Halting Opioid Abuse

November 2, 2017

The link between suffering an injury as a high school athlete and subsequent opioid addiction is problematic. In New Jersey, a new initiative aims to highlight this relationship and take steps to change it.

The Stop Opioid Abuse Program (SOAP) is being implemented by the New Jersey Interscholastic Athletic Association (NJSIAA) and the Garden State Pharmacy Owners (GSPO). Its focus is on distributing student-focused printed and online materials pertaining to opioid misuse and abuse to high schools across the state. From there, the schools will decide how to distribute the information among their athletic trainers, coaches, and student-athletes. The Partnership for a Drug Free New Jersey (PDFNJ) is also providing some of the materials. 

“With the misuse of opioids becoming an increasingly serious problem among high school students … SOAP provides an excellent opportunity to deliver critical, life-saving information to student-athletes, parents, coaches, and [athletic] trainers,” Angelo Valente, PDFNJ Director, told TAPInto.net. “The [PDFNJ] lauds the leadership of the GSPO and NJSIAA in initiating outreach to students potentially more vulnerable to opioid misuse.”  

The trigger for a student-athlete getting hooked on opioids is often a prescription following a sports-related injury. Research has shown that opiates may change brain chemistry very quickly—even in less than a week.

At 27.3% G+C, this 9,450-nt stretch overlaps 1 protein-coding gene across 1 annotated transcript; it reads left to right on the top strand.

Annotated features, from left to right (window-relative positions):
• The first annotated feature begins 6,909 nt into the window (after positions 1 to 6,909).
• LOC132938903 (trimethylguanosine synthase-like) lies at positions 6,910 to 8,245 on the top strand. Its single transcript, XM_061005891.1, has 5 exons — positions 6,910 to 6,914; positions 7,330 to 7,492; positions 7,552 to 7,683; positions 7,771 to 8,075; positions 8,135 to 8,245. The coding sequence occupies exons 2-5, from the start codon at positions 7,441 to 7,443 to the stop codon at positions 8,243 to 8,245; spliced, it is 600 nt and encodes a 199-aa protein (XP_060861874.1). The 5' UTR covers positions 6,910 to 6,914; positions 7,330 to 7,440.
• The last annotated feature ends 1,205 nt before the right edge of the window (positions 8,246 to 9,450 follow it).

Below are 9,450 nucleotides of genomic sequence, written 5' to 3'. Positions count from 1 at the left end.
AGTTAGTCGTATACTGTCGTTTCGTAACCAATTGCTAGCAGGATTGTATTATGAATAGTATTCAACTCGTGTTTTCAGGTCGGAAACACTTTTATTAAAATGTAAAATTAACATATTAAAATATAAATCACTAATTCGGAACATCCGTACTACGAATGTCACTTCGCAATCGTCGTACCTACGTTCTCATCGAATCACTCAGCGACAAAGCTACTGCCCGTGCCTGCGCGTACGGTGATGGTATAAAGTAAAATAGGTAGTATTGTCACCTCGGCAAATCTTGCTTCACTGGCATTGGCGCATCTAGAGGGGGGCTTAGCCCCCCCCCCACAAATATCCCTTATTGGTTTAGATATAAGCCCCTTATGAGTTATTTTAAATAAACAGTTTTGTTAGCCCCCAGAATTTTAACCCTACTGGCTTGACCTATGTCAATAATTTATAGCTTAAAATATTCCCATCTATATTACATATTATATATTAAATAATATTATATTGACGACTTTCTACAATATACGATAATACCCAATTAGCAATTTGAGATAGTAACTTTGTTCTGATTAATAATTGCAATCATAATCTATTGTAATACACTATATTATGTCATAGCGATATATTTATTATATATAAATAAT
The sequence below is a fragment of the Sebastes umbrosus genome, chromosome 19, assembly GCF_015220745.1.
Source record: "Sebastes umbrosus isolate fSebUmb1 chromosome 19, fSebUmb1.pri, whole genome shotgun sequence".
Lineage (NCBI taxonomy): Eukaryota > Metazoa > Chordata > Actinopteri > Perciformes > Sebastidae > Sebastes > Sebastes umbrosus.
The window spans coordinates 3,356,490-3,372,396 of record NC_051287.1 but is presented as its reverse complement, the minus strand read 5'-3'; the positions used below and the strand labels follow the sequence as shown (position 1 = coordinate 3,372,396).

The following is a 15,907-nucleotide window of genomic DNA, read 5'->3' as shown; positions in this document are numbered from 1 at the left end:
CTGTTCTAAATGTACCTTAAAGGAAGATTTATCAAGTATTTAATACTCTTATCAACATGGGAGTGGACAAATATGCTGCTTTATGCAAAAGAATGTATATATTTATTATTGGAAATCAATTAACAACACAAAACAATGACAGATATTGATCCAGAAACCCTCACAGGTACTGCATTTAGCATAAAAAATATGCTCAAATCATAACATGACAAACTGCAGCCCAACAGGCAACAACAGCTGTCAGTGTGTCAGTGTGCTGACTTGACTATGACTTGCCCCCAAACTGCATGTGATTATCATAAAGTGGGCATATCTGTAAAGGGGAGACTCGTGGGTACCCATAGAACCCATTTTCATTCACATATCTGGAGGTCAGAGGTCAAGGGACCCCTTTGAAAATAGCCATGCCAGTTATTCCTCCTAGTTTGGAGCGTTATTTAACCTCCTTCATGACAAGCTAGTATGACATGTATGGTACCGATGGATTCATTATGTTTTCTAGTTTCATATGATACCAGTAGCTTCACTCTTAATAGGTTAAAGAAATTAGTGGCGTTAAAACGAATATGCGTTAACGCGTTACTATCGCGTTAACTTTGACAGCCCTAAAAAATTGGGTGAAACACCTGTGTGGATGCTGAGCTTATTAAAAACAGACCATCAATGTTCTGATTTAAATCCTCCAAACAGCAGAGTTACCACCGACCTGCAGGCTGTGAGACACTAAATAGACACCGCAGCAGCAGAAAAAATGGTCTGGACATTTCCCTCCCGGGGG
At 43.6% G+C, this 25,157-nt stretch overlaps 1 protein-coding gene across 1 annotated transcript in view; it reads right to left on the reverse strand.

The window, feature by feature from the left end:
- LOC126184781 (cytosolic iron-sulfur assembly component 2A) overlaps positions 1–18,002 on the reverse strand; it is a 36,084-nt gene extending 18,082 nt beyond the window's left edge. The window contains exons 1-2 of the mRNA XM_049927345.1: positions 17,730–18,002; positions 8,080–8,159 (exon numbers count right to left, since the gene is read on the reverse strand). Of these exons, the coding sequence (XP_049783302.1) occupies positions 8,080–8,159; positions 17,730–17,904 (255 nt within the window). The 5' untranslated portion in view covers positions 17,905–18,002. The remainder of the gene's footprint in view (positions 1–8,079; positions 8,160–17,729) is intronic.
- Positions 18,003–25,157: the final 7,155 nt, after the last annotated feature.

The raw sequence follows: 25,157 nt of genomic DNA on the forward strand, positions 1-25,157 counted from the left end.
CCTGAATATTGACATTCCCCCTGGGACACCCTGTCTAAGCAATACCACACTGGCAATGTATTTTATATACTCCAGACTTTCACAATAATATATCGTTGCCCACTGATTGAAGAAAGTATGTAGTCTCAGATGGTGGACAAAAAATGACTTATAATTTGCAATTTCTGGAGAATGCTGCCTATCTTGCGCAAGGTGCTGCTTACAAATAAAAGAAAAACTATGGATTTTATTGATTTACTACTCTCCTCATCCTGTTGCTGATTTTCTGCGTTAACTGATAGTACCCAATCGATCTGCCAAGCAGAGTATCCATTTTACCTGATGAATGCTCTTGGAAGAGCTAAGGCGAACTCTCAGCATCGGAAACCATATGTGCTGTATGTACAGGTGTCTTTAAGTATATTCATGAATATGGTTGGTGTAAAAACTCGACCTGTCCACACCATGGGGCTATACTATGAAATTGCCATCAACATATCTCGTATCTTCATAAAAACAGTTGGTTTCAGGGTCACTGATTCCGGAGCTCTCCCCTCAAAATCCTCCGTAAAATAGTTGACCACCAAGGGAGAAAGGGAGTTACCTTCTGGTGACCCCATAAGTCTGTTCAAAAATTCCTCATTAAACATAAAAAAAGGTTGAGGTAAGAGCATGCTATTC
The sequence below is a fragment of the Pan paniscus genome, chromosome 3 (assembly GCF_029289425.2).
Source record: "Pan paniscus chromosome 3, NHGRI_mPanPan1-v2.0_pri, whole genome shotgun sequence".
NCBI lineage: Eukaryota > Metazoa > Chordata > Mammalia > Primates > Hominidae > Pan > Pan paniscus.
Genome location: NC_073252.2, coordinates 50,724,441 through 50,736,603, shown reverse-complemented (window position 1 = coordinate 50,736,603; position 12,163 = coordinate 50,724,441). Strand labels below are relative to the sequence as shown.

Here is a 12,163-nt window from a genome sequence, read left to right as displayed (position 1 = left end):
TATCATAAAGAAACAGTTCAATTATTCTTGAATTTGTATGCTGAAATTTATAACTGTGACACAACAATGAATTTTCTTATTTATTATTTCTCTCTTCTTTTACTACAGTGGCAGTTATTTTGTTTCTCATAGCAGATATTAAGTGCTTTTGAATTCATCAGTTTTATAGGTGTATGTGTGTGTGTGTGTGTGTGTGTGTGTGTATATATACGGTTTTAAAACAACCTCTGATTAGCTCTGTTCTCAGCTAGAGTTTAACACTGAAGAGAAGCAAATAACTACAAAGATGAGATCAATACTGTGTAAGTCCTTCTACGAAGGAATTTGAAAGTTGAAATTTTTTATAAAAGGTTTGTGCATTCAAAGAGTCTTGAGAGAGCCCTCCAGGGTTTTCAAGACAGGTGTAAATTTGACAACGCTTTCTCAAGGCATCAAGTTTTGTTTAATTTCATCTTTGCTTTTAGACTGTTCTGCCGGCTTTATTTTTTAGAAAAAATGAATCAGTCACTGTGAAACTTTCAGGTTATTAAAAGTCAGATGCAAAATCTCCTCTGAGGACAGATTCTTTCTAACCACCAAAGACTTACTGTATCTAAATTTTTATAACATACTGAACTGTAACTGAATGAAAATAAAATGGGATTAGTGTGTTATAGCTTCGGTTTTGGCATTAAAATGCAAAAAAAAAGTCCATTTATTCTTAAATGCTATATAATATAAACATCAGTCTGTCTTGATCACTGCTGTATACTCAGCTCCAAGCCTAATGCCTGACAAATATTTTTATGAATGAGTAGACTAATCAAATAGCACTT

“We have a statistic that shows that male athletes are twice as likely as non-athletes to become addicted to opiates and heroin,” Valente told NorthJersey.com. “Children prescribed opiates before the age of 18 are 33 percent more likely to get hooked.”

In addition to SOAP, the PDFNJ is looking at other ways to curb opiate use among high school athletes. One option has been looking at the way injuries are treated. Rather than prescribing an opiate, Valente suggests considering Tylenol or physical therapy.

“Unless there is pain that [is] unbearable and [there’s] no other way to remedy it, you should always opt out [of opiates] for a child,” Valente told NorthJersey.com. “If so, one or two days maximum.”

Recent laws requiring the dangers of opiates to be discussed with parents before they are prescribed has also shifted perceptions. Previously, both prescribers and patients weren’t always aware of how dangerous these medications could be for student-athletes.

“We want to focus on athletes and prescription drugs and get that out to people to maybe think twice before having their kids take a strong medication, because there’s a direct correlation to long-term prescription drug use and addiction,” Bob Williams, Athletic Director at Northern Highlands Regional High School in Allendale, N.J., told NorthJersey.com.

 

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